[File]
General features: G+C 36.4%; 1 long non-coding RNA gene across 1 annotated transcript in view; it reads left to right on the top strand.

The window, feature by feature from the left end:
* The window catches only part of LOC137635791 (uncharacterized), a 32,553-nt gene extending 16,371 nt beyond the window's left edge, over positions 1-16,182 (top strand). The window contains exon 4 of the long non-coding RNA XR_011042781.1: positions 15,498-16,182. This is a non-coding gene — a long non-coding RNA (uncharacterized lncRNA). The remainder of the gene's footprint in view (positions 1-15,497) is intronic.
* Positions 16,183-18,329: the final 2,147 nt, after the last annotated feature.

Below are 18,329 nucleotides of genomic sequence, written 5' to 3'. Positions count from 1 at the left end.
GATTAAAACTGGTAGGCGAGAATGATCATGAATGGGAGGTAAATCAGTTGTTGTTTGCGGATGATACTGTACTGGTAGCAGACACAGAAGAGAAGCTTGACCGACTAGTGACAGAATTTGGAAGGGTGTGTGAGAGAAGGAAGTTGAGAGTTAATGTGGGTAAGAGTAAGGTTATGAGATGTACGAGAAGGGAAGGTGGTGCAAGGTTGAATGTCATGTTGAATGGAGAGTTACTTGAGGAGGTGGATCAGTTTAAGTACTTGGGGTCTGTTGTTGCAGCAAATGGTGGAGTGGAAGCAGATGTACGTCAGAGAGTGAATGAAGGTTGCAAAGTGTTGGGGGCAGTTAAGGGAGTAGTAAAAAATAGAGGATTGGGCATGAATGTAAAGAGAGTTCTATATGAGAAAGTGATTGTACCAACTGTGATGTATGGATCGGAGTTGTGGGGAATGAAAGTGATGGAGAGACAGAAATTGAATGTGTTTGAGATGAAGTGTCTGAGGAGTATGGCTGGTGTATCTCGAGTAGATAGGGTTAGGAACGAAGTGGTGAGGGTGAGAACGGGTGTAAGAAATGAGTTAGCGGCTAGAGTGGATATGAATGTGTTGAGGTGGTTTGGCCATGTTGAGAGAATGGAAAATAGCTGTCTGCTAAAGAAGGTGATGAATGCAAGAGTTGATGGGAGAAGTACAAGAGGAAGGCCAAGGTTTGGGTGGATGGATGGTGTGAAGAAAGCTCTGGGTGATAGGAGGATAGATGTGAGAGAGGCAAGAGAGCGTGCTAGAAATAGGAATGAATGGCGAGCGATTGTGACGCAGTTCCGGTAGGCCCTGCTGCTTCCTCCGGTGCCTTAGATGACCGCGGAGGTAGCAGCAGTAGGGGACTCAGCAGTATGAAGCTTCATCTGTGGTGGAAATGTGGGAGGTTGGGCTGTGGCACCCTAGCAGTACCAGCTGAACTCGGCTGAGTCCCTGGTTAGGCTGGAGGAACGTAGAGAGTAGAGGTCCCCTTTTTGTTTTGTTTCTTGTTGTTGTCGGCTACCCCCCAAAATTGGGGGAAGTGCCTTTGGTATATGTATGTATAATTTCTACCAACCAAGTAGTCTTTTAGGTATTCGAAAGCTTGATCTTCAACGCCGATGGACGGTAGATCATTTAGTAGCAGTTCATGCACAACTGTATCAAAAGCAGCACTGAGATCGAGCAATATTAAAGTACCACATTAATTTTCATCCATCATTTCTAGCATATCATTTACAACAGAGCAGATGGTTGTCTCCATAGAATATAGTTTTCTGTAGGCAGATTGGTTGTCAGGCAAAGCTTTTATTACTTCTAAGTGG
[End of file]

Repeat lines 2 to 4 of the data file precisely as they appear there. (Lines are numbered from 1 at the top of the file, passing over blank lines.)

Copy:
The window, feature by feature from the left end:
* The window catches only part of LOC137635791 (uncharacterized), a 32,553-nt gene extending 16,371 nt beyond the window's left edge, over positions 1-16,182 (top strand). The window contains exon 4 of the long non-coding RNA XR_011042781.1: positions 15,498-16,182. This is a non-coding gene — a long non-coding RNA (uncharacterized lncRNA). The remainder of the gene's footprint in view (positions 1-15,497) is intronic.
* Positions 16,183-18,329: the final 2,147 nt, after the last annotated feature.